Hepatitis C Virus | Access and Reimbursement | Mexico/Argentina | 2017
Hepatitis C virus (HCV) affects thousands of individuals in Mexico and Argentina. The launch of innovative therapies in recent years has brought new, highly effective options to the market, but reimbursement constraints tied to payers’ ability to fund these treatments sharply affect access to some of these medicines. Moreover, the type of payer—private versus public—requires companies operating in these markets to understand how the differences in economic capacity will affect their agent’s uptake. This A&R analysis provides key insights into navigating the HCV therapy market in Mexico and Argentina while adapting brand agents’ value message to payers’ and physicians’ needs and expectations in each country.
Clarivate’s Access and Reimbursement module for HCV in Argentina and Mexico explores the prescribing patterns for current therapies, the potential impact of the anticipated arrival of new agents, and key national and regional market access factors that will shape the use of HCV therapies over the next two to three years. This content draws on insights from 101 surveyed physicians and from interviews with six payers in Argentina and Mexico, all of whom have influence at the regional, institutional, or national level.
Head of the liver transplantation department at a major hospital in Buenos Aires; member of the Argentine Association for the Study of Liver Diseases.
Hepatologist KOL at the Alexander Fleming Specialist Institute dedicated to SUR patients, a member of the Argentine Society of Gastroenterology, and a member of the American and European Associations of Diseases of the Liver.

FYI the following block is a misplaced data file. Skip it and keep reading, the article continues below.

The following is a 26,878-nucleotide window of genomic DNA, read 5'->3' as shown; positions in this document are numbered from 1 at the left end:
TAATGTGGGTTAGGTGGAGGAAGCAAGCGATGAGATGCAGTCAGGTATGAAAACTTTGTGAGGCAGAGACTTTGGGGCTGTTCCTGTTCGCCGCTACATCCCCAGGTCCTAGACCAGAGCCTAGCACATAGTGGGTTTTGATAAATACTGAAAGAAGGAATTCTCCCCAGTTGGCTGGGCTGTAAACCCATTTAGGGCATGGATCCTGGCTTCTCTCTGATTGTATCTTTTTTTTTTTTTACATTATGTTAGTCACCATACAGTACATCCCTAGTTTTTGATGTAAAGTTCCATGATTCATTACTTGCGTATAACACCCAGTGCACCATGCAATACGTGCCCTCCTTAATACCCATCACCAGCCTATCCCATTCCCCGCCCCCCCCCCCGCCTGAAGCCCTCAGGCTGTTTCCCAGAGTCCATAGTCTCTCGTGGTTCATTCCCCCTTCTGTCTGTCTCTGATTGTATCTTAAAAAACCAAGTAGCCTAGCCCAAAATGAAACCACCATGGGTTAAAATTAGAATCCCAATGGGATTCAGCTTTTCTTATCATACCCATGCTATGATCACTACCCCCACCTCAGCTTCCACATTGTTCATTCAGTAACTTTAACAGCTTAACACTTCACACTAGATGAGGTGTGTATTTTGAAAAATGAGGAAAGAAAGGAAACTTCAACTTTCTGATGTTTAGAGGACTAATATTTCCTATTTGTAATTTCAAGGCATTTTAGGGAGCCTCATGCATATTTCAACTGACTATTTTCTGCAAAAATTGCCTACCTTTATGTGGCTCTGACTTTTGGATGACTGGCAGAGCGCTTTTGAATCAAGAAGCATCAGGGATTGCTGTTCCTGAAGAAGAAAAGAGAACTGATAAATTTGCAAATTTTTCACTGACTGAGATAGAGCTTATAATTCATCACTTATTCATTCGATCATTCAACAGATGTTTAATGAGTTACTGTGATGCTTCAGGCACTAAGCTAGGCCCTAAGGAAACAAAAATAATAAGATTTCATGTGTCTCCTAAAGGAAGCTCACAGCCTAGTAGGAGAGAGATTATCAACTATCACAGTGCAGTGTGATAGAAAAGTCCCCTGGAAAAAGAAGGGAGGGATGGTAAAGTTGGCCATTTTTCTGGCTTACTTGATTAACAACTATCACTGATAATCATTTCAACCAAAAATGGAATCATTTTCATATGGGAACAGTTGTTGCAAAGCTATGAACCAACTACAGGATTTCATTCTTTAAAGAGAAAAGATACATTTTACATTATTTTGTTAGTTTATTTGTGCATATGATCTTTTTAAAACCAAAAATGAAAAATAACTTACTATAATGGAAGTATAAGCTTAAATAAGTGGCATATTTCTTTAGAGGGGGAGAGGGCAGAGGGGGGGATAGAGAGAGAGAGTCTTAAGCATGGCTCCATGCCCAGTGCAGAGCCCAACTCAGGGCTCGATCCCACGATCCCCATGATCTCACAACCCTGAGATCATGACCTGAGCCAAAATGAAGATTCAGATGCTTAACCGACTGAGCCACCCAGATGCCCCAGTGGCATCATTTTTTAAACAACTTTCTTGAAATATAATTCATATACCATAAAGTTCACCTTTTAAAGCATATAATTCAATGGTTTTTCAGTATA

Specialist in hepatology; consultant for the the MoH for the National Program for Control of Viral Hepatitis; member of the National Program for the Control of Immunopreventable Diseases (ProNaCEI); member of the Secretary and Board of the Argentine Association for the Study of Liver Diseases.
Head of the Medical Supplies Planning Department of the Infrastructure Branch of the ISSSTE’s Administration Directorate.
Chief of the gastroenterology, hepatology, and liver transplantation department at a major public hospital; member of the Mexican Association of Hepatology and the Mexican Association of Gastroenterology.
Coordinator of the clinical guidelines at CENETEC.
Questions answered in this report:
What is the public and private healthcare coverage for targeted therapies for HCV by gentotype, and how do payers’ policies and infrastructure influence access to specialized healthcare and treatments?
What are the current drivers and barriers for prescribing established premium-priced agents such as Olysio, Daklinza, or Harvoni, and how does it compare with therapies that have been on the market for longer periods of time?
How does treatment vary by payer type and how can marketers of HCV therapies overcome hurdles in specific payer channels?
What clinical benefits are physicians and payers looking for in emerging therapies such as Epclusa and Zepatier, and what kind of savings in direct and indirect costs are payers seeking?